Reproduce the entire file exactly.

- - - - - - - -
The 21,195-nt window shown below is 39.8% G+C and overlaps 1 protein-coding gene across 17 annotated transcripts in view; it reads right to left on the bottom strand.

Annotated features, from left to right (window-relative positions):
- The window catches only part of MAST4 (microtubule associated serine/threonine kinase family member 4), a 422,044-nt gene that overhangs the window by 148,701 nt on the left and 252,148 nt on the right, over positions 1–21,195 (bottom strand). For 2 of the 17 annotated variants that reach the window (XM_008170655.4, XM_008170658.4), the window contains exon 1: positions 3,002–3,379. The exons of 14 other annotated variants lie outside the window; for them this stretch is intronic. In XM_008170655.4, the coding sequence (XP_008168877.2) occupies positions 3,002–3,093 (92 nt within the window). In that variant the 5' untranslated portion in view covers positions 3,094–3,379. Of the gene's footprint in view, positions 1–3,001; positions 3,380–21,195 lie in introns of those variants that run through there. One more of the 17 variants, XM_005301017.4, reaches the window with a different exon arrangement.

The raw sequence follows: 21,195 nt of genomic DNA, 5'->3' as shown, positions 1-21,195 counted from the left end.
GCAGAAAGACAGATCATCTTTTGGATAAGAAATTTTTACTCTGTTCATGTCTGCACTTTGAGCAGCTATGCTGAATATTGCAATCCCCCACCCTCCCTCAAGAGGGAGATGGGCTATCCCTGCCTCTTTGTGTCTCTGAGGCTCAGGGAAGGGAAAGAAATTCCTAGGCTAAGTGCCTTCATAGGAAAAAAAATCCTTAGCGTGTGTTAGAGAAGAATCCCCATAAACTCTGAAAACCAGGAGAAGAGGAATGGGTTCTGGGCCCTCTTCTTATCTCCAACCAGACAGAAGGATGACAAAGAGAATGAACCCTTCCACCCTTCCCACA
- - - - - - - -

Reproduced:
The 21,195-nt window shown below is 39.8% G+C and overlaps 1 protein-coding gene across 17 annotated transcripts in view; it reads right to left on the bottom strand.

Annotated features, from left to right (window-relative positions):
- The window catches only part of MAST4 (microtubule associated serine/threonine kinase family member 4), a 422,044-nt gene that overhangs the window by 148,701 nt on the left and 252,148 nt on the right, over positions 1–21,195 (bottom strand). For 2 of the 17 annotated variants that reach the window (XM_008170655.4, XM_008170658.4), the window contains exon 1: positions 3,002–3,379. The exons of 14 other annotated variants lie outside the window; for them this stretch is intronic. In XM_008170655.4, the coding sequence (XP_008168877.2) occupies positions 3,002–3,093 (92 nt within the window). In that variant the 5' untranslated portion in view covers positions 3,094–3,379. Of the gene's footprint in view, positions 1–3,001; positions 3,380–21,195 lie in introns of those variants that run through there. One more of the 17 variants, XM_005301017.4, reaches the window with a different exon arrangement.

The raw sequence follows: 21,195 nt of genomic DNA, 5'->3' as shown, positions 1-21,195 counted from the left end.
GCAGAAAGACAGATCATCTTTTGGATAAGAAATTTTTACTCTGTTCATGTCTGCACTTTGAGCAGCTATGCTGAATATTGCAATCCCCCACCCTCCCTCAAGAGGGAGATGGGCTATCCCTGCCTCTTTGTGTCTCTGAGGCTCAGGGAAGGGAAAGAAATTCCTAGGCTAAGTGCCTTCATAGGAAAAAAAATCCTTAGCGTGTGTTAGAGAAGAATCCCCATAAACTCTGAAAACCAGGAGAAGAGGAATGGGTTCTGGGCCCTCTTCTTATCTCCAACCAGACAGAAGGATGACAAAGAGAATGAACCCTTCCACCCTTCCCACA